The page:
When you take your cat to visit your veterinarian, one of the most common questions asked of you is whether your cat is an indoor or outdoor cat. Most owners will say that their cats are indoor cats. However, if your cat spends any amount of time outside, even on a covered patio under your direct supervision, he's not an indoor only cat.
Why is this distinction so important? Because any type of outdoor exposure can impact your cat's health in terms of exposures, from other animals to parasites. All of this information helps your veterinarian help you take care of your cat, and can potentially prevent health issues down the road.
Even if your cat is strictly indoors, if you have other pets that go outside, your indoor cat may have additional exposure risks from your other pet. For example, let's say you have a dog as well as your cat. Your dog goes with you to the local dog park where other dogs expose him to fleas, which he brings home with him. Now your cat has been exposed to them too.
If you have a multi-cat household and the other cat goes outside, this can impact your indoor cat in similar ways as having a dog that goes outside. In addition to parasites, your outdoor cat may also bring in viruses that your indoor cat may not otherwise encounter. This means your indoor cat may need additional vaccinations, for example.
Here at Scottsdale Cat Clinic we do recommend keeping cats indoors due to the variety of dangers that are outside. These include parasites, predators - including abusive humans - toxins, cars, and even fights with other cats. We went into more detail on these dangers in our blog The Dangerous Outdoors.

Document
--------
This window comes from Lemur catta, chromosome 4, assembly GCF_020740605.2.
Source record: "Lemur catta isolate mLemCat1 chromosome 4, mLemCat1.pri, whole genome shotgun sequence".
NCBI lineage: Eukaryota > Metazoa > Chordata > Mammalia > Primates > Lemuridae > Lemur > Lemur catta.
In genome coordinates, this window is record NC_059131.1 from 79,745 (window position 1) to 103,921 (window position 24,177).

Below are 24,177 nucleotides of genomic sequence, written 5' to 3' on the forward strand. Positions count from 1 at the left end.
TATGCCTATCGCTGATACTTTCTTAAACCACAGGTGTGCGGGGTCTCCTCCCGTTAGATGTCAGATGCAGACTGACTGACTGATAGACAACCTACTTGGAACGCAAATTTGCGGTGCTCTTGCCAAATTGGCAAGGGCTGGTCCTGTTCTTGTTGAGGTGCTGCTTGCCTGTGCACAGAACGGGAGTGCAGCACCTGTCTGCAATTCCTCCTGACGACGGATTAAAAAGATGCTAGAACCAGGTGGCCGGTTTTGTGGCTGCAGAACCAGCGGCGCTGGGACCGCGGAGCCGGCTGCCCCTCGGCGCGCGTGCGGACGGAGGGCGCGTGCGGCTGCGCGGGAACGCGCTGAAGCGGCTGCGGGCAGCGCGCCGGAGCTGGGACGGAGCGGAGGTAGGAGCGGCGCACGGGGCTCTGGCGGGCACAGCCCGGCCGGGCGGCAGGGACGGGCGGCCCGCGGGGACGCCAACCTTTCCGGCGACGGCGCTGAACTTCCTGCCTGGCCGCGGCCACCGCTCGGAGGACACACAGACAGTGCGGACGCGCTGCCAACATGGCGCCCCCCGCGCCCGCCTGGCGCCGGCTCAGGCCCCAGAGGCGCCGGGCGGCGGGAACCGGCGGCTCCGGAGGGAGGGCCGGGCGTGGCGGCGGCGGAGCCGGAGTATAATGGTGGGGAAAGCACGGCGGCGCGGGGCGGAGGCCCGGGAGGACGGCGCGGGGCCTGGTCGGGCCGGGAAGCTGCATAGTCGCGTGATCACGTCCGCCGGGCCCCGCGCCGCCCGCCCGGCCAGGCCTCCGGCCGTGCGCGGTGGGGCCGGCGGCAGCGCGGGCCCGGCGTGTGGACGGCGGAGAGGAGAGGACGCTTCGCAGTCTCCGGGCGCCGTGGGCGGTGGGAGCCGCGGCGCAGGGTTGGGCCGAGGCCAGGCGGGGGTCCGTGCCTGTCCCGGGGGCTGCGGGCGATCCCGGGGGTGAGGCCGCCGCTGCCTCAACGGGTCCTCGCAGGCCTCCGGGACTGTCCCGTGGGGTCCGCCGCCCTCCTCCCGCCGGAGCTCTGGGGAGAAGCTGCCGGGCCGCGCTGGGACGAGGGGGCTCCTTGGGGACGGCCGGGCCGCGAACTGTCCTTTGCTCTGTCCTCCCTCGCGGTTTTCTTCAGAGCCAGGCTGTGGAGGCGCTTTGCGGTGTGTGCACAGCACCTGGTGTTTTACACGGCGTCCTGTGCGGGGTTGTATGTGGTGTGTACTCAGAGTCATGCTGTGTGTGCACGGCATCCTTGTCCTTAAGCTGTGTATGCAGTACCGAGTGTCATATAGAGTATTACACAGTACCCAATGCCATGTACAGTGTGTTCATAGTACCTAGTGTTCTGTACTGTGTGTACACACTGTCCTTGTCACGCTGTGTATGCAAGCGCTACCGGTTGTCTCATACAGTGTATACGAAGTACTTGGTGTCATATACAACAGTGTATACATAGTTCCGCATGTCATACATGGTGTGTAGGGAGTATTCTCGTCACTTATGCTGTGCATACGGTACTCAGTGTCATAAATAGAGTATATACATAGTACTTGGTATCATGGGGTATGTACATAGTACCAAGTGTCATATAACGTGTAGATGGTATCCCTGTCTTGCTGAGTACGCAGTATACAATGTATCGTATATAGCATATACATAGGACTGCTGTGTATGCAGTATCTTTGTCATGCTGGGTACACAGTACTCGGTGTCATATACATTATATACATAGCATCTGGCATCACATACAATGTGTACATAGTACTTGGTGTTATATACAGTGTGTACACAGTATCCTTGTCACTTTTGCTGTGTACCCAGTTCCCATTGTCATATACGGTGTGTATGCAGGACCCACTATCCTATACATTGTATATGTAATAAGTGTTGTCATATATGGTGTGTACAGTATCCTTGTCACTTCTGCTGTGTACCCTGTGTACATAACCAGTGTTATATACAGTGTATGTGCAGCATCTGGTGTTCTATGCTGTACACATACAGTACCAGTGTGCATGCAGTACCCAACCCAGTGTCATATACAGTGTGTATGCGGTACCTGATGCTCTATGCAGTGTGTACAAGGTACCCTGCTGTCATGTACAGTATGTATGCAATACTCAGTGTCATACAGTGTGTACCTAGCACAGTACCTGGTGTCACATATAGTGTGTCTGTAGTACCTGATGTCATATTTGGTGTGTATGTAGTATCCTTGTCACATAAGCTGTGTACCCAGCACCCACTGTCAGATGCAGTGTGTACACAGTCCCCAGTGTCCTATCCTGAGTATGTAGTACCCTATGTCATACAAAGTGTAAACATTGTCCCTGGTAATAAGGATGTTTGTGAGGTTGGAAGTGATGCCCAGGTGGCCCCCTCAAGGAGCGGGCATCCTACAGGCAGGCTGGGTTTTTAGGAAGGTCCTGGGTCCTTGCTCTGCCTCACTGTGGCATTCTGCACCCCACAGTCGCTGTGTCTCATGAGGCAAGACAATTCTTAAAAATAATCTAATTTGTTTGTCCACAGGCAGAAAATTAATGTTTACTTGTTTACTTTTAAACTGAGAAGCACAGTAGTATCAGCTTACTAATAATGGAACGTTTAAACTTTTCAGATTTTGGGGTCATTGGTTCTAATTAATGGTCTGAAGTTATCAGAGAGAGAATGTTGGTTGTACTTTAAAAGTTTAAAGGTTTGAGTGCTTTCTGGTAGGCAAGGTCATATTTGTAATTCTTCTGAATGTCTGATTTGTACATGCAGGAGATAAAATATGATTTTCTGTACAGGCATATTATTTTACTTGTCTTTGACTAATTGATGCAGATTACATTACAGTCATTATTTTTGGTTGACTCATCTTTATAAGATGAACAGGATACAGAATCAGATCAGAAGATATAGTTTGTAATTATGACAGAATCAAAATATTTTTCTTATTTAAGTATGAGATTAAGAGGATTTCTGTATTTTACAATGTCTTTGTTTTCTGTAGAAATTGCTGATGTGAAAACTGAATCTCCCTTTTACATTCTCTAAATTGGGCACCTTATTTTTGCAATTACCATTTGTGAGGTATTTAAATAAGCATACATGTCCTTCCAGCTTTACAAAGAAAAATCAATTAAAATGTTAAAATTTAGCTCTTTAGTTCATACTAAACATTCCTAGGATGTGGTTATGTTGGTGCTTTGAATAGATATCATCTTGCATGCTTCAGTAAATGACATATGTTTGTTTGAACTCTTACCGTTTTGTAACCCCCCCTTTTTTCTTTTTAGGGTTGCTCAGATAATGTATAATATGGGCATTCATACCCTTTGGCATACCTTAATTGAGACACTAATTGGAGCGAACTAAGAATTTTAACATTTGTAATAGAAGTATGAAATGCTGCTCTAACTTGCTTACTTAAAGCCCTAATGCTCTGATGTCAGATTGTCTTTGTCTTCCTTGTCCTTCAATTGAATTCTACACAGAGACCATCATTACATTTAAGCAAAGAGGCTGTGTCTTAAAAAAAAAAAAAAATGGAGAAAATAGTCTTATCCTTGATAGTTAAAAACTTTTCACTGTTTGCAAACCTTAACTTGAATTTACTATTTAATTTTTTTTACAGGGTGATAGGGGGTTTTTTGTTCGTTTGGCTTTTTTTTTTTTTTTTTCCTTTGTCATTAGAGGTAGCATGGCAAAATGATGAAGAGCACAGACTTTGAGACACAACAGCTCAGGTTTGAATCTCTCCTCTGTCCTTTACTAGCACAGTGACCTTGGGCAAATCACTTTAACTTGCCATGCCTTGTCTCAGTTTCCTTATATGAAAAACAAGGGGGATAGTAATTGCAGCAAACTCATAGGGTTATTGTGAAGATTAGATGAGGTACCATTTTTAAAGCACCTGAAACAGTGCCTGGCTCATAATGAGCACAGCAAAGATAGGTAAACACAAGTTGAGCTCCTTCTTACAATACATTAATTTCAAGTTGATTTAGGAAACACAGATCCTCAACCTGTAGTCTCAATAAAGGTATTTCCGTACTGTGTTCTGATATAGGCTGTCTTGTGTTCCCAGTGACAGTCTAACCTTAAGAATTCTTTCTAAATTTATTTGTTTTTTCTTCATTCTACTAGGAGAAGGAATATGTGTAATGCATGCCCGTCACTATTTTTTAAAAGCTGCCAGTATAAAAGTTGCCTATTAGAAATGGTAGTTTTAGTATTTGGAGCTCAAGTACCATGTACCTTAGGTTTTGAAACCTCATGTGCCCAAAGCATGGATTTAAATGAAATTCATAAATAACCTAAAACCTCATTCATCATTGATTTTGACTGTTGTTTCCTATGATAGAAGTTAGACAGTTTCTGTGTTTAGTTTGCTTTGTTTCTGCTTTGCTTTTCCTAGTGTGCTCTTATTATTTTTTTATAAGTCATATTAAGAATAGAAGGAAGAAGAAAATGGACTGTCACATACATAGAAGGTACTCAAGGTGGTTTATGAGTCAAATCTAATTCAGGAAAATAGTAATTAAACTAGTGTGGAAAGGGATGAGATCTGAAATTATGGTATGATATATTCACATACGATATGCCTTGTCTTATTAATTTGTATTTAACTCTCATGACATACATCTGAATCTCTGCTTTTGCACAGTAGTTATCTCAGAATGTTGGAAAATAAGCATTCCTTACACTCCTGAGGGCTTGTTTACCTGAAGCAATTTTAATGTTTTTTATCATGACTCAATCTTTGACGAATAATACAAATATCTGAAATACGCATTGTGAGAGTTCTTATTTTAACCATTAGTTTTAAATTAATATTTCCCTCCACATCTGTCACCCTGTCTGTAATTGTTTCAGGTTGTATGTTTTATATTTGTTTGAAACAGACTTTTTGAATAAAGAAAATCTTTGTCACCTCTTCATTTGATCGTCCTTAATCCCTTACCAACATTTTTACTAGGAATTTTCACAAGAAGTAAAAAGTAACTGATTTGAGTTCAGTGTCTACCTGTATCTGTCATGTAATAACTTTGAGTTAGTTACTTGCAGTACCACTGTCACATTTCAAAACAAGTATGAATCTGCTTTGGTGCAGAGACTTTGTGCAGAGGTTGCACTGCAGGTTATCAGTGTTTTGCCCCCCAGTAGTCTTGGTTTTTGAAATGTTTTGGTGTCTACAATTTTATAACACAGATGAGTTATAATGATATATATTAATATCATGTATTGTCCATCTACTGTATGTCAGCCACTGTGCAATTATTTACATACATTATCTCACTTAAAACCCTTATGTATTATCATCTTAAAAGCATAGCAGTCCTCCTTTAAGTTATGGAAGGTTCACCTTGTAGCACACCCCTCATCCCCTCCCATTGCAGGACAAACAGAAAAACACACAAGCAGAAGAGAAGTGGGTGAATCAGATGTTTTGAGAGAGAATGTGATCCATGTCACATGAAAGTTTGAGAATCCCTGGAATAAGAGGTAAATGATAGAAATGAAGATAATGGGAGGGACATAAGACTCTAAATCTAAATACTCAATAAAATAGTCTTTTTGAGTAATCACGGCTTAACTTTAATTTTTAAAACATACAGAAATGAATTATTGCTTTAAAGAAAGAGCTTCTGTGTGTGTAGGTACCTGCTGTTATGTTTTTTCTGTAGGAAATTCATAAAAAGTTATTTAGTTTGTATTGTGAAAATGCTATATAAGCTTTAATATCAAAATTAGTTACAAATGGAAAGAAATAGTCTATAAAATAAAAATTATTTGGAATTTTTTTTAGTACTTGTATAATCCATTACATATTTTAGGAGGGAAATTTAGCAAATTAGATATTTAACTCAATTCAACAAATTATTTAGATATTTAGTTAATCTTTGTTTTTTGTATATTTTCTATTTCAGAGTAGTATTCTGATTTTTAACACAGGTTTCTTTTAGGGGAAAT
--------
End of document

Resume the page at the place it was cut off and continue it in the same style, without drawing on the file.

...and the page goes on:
Still, keeping a cat indoors does mean that special attention must be given to ensure a healthy life. Although the always sleeping cat is a popular image, cats do need exercise and mental stimulation, something that can be lacking in the indoor environment. Fortunately, it is relatively easy to add these elements to your indoor cat's life with interactive toys, a well placed perch to check out the great outdoors through a window, or even a companion cat assuming they get along.
Because of the additional exposures and potential risks for cats outside, it is very important for your veterinarian to know if your cat goes out, even for a few minutes. Make sure your veterinarian knows all of your cat's habits so she can help you take the best possible care of your cat.